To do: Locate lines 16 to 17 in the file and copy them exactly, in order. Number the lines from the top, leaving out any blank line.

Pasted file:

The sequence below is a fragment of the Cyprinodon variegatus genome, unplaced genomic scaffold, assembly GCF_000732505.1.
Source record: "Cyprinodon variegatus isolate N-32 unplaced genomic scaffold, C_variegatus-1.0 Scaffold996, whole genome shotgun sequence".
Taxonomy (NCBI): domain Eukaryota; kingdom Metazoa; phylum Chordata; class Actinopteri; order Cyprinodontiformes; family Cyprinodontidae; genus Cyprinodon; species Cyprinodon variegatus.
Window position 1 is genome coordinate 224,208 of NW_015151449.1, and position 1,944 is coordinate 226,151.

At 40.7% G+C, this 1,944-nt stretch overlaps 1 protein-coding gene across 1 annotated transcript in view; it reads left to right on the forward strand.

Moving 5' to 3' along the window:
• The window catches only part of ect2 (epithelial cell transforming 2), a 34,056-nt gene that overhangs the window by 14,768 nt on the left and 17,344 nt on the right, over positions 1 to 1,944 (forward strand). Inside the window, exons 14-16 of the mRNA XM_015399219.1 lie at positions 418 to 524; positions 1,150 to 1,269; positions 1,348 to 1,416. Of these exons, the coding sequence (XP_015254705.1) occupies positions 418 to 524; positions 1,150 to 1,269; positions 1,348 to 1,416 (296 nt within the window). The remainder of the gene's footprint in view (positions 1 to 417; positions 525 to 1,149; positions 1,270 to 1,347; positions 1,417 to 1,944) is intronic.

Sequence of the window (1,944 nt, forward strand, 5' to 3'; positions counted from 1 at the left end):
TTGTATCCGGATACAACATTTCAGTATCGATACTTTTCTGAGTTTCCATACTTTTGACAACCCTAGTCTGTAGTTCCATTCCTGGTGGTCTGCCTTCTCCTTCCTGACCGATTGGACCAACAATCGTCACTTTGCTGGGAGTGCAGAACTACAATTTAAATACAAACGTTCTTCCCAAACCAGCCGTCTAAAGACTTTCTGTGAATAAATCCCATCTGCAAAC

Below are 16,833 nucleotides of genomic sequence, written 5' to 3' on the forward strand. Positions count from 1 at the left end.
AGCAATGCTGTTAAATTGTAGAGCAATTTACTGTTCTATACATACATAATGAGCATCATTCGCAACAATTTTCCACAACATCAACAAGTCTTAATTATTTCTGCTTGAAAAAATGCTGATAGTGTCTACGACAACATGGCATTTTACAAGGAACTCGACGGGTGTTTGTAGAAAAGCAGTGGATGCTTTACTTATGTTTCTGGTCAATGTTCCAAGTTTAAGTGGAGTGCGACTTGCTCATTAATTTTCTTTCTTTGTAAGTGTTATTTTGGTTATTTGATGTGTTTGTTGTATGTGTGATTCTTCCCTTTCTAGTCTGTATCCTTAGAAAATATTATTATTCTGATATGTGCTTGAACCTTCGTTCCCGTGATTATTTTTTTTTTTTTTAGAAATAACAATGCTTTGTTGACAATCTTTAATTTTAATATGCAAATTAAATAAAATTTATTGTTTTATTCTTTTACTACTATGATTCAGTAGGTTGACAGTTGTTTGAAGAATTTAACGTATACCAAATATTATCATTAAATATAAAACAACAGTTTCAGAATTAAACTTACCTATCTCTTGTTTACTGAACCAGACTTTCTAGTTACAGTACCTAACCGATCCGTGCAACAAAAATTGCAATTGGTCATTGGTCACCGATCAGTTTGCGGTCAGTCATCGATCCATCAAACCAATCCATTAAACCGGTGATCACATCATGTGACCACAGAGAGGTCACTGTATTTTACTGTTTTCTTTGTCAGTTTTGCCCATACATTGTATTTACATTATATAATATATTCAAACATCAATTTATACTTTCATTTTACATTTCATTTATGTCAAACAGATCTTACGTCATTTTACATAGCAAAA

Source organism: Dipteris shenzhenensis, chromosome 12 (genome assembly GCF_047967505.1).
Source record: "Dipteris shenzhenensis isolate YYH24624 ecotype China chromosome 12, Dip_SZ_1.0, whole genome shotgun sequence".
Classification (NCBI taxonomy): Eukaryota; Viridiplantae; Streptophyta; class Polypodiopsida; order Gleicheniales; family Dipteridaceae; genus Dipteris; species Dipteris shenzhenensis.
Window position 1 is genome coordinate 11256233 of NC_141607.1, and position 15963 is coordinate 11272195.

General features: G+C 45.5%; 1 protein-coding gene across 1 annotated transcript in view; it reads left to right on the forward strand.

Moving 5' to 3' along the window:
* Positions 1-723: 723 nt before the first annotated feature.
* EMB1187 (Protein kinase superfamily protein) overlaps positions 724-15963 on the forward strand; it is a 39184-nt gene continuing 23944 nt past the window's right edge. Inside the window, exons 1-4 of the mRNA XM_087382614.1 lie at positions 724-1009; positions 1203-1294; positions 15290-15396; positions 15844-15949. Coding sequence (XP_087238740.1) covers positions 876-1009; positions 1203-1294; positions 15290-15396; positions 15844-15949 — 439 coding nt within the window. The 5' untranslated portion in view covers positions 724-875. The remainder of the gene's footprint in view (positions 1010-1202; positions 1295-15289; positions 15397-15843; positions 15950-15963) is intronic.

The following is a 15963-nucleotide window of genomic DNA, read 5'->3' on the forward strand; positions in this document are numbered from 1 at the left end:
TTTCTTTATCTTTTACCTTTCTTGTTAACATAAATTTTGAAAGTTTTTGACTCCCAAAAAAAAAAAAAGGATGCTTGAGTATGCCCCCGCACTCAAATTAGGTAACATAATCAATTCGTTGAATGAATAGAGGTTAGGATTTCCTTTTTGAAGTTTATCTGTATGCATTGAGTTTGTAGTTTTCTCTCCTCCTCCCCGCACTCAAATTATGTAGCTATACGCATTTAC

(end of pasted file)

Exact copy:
General features: G+C 45.5%; 1 protein-coding gene across 1 annotated transcript in view; it reads left to right on the forward strand.

Moving 5' to 3' along the window: